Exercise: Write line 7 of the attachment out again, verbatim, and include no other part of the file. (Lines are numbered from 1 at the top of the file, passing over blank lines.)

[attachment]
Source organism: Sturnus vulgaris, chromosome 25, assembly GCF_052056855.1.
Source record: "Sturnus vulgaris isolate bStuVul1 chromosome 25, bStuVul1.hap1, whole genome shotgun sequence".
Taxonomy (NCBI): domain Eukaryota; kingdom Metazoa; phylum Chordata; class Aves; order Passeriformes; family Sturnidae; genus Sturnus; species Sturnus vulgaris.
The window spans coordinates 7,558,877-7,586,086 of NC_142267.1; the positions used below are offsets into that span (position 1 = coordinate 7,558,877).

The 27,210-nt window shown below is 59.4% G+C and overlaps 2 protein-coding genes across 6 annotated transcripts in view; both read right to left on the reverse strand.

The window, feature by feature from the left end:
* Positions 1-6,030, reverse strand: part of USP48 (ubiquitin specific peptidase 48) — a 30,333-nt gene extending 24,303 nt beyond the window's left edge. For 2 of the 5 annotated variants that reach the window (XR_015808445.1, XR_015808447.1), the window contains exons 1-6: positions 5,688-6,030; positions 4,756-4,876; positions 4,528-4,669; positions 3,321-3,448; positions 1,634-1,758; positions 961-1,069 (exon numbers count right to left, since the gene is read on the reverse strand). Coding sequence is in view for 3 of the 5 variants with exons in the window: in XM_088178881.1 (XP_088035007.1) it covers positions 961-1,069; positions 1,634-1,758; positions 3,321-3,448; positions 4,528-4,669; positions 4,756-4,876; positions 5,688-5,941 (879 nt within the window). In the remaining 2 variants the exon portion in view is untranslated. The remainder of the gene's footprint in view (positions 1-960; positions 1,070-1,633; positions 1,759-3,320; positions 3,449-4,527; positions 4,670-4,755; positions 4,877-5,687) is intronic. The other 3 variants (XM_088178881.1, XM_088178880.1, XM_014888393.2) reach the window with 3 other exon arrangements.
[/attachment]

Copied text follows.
* Positions 1-6,030, reverse strand: part of USP48 (ubiquitin specific peptidase 48) — a 30,333-nt gene extending 24,303 nt beyond the window's left edge. For 2 of the 5 annotated variants that reach the window (XR_015808445.1, XR_015808447.1), the window contains exons 1-6: positions 5,688-6,030; positions 4,756-4,876; positions 4,528-4,669; positions 3,321-3,448; positions 1,634-1,758; positions 961-1,069 (exon numbers count right to left, since the gene is read on the reverse strand). Coding sequence is in view for 3 of the 5 variants with exons in the window: in XM_088178881.1 (XP_088035007.1) it covers positions 961-1,069; positions 1,634-1,758; positions 3,321-3,448; positions 4,528-4,669; positions 4,756-4,876; positions 5,688-5,941 (879 nt within the window). In the remaining 2 variants the exon portion in view is untranslated. The remainder of the gene's footprint in view (positions 1-960; positions 1,070-1,633; positions 1,759-3,320; positions 3,449-4,527; positions 4,670-4,755; positions 4,877-5,687) is intronic. The other 3 variants (XM_088178881.1, XM_088178880.1, XM_014888393.2) reach the window with 3 other exon arrangements.